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Last Update: Thursday July 29, 2021

Key Idea: Create A Win-Win

Nicole Miller's designs and Bud Konheim's sales skills helped  build a profitable division of a conglomerate which they "bought out"  to create their own business. Be sure to study the transcript.

Key Question:


Think of ways to help the people who will help you.  This is how Bud and Nicole got started with almost no money of their own. They were employees of a large company and they recognized an opportunity not being exploited by it.

Bud went to the leadership and explained what he and Nicole wanted to do.

Bud proposed that he help the big company by selling it out of its current inventory then he and Nicole would basically spin that division off into what is now the Nicole Miller Company.

Q: What makes any proposal risky?

The people in power can tell you, "No." However, it is better to try to do the right thing by being honest and open than it is to try to deceive.
You have to live with yourself.

The stories about Enron, Worldcom, Tyco, HealthSouth and Parmalat haunt us. These are publicly-traded companies that were lead by men who tried to deceive.

Yes, they all made millions and in some cases billions of dollars. But for what?

The business owners we study here are like Bud and Nicole. They have a real product and they believe they can deliver it to customers at a fair price. Period. They tell the truth, work hard and long, then smile when they see the balance sheet.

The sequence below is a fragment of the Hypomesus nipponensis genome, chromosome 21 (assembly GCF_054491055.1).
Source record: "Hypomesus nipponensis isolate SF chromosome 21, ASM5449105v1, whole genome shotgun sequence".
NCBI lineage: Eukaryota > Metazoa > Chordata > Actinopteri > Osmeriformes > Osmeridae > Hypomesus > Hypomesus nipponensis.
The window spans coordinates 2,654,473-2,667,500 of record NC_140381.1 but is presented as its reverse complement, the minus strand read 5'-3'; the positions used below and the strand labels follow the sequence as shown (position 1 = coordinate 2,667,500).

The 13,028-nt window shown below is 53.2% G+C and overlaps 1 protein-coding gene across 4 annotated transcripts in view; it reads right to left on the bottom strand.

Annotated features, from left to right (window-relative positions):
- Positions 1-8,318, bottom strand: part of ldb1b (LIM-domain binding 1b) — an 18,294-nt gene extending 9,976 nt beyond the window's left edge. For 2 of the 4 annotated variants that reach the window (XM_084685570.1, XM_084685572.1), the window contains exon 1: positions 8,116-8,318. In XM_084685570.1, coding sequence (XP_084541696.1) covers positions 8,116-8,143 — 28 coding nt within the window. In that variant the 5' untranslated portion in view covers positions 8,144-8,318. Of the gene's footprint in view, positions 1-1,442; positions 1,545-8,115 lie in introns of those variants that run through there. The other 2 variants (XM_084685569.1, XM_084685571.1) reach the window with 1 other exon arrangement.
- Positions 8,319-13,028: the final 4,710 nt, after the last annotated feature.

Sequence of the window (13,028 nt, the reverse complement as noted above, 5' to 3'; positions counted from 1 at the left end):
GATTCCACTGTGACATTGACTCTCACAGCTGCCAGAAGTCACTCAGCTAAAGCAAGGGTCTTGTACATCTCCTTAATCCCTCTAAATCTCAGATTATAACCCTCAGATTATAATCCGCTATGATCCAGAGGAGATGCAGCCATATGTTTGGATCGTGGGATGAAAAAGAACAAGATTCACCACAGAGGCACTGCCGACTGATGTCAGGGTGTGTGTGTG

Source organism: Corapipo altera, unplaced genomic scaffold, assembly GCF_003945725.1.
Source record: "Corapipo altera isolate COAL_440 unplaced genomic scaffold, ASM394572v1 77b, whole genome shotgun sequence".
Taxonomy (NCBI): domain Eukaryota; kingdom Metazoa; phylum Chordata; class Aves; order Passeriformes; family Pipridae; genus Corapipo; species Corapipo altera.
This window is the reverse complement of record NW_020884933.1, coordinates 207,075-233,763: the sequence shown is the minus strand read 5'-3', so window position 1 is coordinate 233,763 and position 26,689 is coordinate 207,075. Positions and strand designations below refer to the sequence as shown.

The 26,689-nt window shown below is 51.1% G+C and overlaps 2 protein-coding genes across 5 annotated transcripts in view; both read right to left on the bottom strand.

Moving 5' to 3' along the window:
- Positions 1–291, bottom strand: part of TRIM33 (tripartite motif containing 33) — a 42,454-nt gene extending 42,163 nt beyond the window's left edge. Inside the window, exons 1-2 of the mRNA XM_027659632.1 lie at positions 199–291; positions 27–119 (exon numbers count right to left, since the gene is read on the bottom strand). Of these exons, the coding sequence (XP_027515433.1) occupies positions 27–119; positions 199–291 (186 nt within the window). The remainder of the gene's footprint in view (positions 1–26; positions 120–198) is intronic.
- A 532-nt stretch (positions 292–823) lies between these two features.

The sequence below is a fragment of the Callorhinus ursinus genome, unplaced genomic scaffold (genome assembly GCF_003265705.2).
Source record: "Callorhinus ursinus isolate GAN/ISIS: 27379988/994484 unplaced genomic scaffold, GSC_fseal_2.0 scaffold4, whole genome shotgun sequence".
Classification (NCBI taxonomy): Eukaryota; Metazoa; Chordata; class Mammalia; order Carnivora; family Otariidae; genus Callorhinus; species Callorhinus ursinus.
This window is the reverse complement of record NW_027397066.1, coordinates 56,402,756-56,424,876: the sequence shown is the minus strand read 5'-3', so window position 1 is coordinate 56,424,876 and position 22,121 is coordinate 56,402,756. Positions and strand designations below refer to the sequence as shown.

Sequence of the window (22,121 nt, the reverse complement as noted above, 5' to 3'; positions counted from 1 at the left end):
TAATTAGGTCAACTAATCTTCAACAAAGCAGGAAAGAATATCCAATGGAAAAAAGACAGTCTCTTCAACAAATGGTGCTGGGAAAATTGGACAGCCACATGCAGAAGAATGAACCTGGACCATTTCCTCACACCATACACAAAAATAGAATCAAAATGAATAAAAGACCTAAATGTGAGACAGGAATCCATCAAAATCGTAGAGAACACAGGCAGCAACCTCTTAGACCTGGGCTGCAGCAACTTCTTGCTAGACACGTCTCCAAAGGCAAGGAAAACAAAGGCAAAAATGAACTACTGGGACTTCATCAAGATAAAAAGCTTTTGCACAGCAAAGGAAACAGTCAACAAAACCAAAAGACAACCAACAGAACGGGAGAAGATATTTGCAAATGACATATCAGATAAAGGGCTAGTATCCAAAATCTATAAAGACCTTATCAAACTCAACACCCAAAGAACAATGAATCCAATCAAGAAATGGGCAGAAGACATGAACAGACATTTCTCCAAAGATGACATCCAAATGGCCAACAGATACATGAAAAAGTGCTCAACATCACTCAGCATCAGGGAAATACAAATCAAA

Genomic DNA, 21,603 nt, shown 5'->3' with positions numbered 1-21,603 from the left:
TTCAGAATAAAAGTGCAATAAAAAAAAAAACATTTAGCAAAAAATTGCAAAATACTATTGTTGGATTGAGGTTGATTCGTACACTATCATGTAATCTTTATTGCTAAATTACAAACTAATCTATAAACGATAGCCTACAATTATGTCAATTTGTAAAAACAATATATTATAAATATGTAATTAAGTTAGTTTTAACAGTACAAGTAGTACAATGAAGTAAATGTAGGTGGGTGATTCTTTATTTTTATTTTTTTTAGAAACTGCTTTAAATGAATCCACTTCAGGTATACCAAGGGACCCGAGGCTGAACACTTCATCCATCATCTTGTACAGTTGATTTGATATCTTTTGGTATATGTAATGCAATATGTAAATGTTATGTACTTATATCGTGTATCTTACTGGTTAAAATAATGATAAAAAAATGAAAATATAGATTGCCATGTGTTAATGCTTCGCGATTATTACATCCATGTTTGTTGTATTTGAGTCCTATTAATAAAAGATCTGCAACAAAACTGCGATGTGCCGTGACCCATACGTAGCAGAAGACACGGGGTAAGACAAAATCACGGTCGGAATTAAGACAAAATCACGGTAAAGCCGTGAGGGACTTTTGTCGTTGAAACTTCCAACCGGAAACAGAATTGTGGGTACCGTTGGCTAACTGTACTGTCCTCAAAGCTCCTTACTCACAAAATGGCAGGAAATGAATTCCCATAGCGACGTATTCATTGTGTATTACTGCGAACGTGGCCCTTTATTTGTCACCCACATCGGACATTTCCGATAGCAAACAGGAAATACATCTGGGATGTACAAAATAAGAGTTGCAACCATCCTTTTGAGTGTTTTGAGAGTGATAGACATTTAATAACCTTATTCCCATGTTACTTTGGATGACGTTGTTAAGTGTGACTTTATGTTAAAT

Q:  Should I take a partner?

There are many facets to the key question: "How do I get started in business?" Be sure to click on #2 to dig down further.

There were two sets of initial partners.  First, Nicole and Bud had to decide to be partners.  Then, Nicole and Bud had to pitch their employer to be de facto partners in the early stages of this business.  It was a brilliant strategy.

Money.  Because Bud and Nicole were employees of a large company -- they had almost no money of their own.  They were ingenious to propose to their employee that they start their business under their umbrella.  Though they thought they recognized an opportunity not being exploited, we all do when we start!

Job definitions. With Nicole focused on new product development and Bud focused on sales and marketing, they divided the classic tasks of a classic start-up.  They learned about working with each other in a new way -- partners.  

But it is still not easy.  Be sure to watch-listen-read all the clips and study guides that address the question, "Should I take a partner?"

Think about it

When have you missed an opportunity to create a win-win?

Clip from: Nicole Miller - Fashion & Quality

Nicole Miller on her visit to her boutique in La Jolla.

New York, NY: In this episode we go to the heart of the fashion industry and behind the scenes of Nicole Miller, a fashion house on Seventh Avenue to meet the founders, Nicole Miller and Bud Konheim.  In an industry where even top designers have taken production overseas, Nicole Miller pieces all proudly wear the label, "Made in New York."